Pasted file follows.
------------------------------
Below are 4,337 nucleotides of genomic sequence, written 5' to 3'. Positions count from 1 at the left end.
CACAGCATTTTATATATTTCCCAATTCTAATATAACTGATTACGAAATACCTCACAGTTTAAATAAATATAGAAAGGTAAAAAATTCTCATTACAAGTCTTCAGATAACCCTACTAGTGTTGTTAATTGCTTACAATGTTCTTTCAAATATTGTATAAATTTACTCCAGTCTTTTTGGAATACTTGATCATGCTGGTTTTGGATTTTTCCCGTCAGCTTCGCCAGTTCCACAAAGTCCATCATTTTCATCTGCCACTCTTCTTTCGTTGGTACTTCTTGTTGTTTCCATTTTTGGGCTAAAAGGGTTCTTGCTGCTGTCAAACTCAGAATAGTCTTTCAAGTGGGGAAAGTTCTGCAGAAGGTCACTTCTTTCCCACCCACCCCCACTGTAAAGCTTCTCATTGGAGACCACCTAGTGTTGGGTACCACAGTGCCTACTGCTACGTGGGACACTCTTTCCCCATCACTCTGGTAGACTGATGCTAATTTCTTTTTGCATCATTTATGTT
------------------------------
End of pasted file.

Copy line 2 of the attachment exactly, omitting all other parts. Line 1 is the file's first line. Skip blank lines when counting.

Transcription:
CACAGCATTTTATATATTTCCCAATTCTAATATAACTGATTACGAAATACCTCACAGTTTAAATAAATATAGAAAGGTAAAAAATTCTCATTACAAGTCTTCAGATAACCCTACTAGTGTTGTTAATTGCTTACAATGTTCTTTCAAATATTGTATAAATTTACTCCAGTCTTTTTGGAATACTTGATCATGCTGGTTTTGGATTTTTCCCGTCAGCTTCGCCAGTTCCACAAAGTCCATCATTTTCATCTGCCACTCTTCTTTCGTTGGTACTTCTTGTTGTTTCCATTTTTGGGCTAAAAGGGTTCTTGCTGCTGTCAAACTCAGAATAGTCTTTCAAGTGGGGAAAGTTCTGCAGAAGGTCACTTCTTTCCCACCCACCCCCACTGTAAAGCTTCTCATTGGAGACCACCTAGTGTTGGGTACCACAGTGCCTACTGCTACGTGGGACACTCTTTCCCCATCACTCTGGTAGACTGATGCTAATTTCTTTTTGCATCATTTATGTT